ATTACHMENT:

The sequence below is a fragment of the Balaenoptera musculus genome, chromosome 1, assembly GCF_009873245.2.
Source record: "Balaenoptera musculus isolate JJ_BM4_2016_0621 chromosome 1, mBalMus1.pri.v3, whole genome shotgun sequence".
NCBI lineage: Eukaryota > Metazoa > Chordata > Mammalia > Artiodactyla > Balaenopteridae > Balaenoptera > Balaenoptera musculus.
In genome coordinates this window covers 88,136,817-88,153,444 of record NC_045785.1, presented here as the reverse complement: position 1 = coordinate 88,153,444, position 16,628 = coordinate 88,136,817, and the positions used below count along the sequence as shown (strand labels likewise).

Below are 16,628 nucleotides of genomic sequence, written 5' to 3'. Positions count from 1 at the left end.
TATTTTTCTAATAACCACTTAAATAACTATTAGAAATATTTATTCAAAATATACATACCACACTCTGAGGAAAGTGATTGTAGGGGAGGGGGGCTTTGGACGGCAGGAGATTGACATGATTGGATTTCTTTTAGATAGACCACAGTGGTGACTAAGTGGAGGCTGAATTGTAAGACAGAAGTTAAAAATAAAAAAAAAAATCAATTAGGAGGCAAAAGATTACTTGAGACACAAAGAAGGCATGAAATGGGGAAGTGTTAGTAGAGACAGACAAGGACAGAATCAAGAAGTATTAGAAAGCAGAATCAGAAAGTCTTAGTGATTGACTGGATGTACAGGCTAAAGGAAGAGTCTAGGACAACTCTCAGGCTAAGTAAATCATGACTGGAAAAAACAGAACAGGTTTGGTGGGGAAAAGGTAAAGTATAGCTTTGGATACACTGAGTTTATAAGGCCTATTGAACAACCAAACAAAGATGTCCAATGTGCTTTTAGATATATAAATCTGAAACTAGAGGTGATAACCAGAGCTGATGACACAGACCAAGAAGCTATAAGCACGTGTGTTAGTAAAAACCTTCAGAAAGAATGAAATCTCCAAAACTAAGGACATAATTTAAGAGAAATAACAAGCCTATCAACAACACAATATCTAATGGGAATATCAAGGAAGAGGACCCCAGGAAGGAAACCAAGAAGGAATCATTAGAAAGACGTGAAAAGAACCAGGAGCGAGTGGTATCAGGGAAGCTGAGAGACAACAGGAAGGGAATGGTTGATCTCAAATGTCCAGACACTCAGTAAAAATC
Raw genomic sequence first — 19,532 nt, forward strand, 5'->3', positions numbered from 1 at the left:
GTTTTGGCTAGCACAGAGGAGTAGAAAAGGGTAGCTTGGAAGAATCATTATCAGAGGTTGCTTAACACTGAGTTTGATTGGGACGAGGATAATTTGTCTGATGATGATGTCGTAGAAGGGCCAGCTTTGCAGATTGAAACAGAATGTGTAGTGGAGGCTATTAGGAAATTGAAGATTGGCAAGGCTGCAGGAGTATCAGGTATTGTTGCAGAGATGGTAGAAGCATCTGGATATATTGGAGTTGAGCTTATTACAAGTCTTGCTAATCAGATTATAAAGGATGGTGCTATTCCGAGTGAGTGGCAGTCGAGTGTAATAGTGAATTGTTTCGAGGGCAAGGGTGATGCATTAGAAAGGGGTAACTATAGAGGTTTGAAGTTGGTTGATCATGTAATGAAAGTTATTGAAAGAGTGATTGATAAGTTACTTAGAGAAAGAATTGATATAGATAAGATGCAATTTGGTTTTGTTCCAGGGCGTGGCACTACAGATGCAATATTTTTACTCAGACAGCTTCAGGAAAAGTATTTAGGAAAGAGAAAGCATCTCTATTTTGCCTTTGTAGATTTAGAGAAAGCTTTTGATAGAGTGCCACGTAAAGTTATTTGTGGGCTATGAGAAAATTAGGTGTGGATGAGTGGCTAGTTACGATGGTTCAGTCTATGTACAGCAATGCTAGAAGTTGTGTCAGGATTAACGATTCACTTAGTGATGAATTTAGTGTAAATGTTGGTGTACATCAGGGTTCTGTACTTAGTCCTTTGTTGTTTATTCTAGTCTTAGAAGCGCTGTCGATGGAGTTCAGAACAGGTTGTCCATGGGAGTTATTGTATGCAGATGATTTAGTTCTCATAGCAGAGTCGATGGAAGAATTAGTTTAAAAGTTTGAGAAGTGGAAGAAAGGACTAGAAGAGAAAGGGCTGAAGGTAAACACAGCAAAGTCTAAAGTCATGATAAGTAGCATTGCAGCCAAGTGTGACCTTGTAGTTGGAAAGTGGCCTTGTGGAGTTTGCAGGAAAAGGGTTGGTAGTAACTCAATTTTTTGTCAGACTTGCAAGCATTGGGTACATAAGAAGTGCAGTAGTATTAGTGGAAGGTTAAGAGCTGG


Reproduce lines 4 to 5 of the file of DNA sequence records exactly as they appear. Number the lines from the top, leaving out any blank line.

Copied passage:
In genome coordinates this window covers 88,136,817-88,153,444 of record NC_045785.1, presented here as the reverse complement: position 1 = coordinate 88,153,444, position 16,628 = coordinate 88,136,817, and the positions used below count along the sequence as shown (strand labels likewise).

Below are 16,628 nucleotides of genomic sequence, written 5' to 3'. Positions count from 1 at the left end.